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Lung cancer in dogs: is this a sign?

A reader is worried about his old dog. Tony Buckwell advises.

old labrador

Q: My old dog has started to wheeze. Could this be the first sign of a cancer or is noisy breathing simply a sign of old age? (Read why working dogs retire and when it’s likely to happen.)

A: While I would never discount the possibility of cancer, especially in an older dog, it may not be the cause. Lung cancer in dogs is usually associated with cancer elsewhere in the body spreading to the lungs. Your dog would be showing signs of cancer elsewhere — such as losing condition — before any respiratory signs. Tumours replace and displace healthy tissue, so a dog with lung cancer will experience some breathing difficulties. Often the first sign is a cough and/or a dog needing to take a greater number of shallower breaths to compensate for the space taken up by the tumour(s). Sometimes, of course the dog simply presents as ‘breathless’ whenever it has to exert itself. (Read 14 checks for your dog’s health.)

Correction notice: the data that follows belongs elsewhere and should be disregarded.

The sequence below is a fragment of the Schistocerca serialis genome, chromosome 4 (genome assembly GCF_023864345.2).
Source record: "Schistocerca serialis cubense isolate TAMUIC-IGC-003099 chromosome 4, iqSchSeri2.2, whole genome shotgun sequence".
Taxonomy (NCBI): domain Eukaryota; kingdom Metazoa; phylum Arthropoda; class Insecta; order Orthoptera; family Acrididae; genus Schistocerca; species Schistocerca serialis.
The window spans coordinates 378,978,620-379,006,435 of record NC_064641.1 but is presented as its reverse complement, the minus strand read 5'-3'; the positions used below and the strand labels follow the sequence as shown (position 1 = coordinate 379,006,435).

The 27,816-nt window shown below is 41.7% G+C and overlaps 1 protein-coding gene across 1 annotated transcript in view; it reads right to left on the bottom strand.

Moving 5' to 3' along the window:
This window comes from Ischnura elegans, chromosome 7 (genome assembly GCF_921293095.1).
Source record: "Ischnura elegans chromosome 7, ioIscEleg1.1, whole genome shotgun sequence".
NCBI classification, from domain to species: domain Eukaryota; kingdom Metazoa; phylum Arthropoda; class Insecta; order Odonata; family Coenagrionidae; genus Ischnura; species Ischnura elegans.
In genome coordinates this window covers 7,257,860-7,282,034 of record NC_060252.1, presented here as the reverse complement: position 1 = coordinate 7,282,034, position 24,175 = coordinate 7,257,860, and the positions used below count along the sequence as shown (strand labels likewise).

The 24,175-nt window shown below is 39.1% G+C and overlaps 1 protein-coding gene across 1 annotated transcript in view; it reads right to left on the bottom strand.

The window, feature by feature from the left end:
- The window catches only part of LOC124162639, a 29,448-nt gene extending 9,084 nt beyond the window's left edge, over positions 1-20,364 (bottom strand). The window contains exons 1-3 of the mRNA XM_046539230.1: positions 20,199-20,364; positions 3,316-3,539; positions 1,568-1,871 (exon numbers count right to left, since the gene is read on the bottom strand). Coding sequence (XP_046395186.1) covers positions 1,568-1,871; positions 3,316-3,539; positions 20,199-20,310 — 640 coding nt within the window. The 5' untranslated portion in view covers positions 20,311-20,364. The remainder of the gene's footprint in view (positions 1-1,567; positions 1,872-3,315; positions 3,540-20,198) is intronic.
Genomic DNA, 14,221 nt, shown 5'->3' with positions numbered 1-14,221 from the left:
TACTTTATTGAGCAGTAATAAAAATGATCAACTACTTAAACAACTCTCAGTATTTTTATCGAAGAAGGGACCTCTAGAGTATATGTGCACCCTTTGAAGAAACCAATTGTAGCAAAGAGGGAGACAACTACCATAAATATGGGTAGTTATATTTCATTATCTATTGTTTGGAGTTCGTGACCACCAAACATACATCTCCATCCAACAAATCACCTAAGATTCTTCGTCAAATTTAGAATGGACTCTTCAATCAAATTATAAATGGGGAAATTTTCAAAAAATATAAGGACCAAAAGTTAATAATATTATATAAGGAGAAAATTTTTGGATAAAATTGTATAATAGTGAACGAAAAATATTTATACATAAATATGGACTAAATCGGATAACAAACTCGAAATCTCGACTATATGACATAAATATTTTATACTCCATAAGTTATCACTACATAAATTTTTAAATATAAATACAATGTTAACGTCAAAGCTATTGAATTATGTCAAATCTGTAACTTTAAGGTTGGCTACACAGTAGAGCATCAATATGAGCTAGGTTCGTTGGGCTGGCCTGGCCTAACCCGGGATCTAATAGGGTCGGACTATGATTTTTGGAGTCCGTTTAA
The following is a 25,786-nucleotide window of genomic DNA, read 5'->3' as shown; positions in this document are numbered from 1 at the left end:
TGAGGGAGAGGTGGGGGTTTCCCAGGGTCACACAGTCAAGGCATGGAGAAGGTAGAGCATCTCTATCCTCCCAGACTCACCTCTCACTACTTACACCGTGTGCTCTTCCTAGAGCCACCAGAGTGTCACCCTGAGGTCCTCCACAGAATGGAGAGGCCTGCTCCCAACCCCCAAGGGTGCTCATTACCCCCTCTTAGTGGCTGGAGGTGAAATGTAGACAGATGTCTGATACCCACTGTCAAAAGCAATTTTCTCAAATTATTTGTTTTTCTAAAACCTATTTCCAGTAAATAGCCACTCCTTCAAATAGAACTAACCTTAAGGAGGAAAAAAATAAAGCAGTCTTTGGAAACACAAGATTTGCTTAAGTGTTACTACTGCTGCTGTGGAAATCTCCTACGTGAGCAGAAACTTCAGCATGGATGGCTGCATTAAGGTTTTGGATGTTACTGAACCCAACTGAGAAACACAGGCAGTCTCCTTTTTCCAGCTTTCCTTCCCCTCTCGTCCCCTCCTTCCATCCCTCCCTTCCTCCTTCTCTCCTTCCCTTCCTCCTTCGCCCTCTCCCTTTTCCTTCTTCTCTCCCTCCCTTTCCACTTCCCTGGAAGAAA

Airway disease symptoms in dogs

The sound produced when a dog wheezes is the noise created as air passes through a constricted opening and/or a rough surface, so it is typically a sign of ‘airway disease’. The airways affected are usually the small tubes within the lungs called the bronchi and bronchioles (depending on their relative diameter). (Read can dogs get colds?

These may become easily damaged and bronchitis results following some form of respiratory disease; parasitic (lungworm), viral or bacterial infection. Persistent coughing can result in respiratory overexertion and physical damage to these airways, and dogs that are prone to frequent persistent barking can also go on to develop airway disease. I suggest you let your vet examine the dog so he or she can give you a more definitive diagnosis. (Read our guide to the best gundog beds.)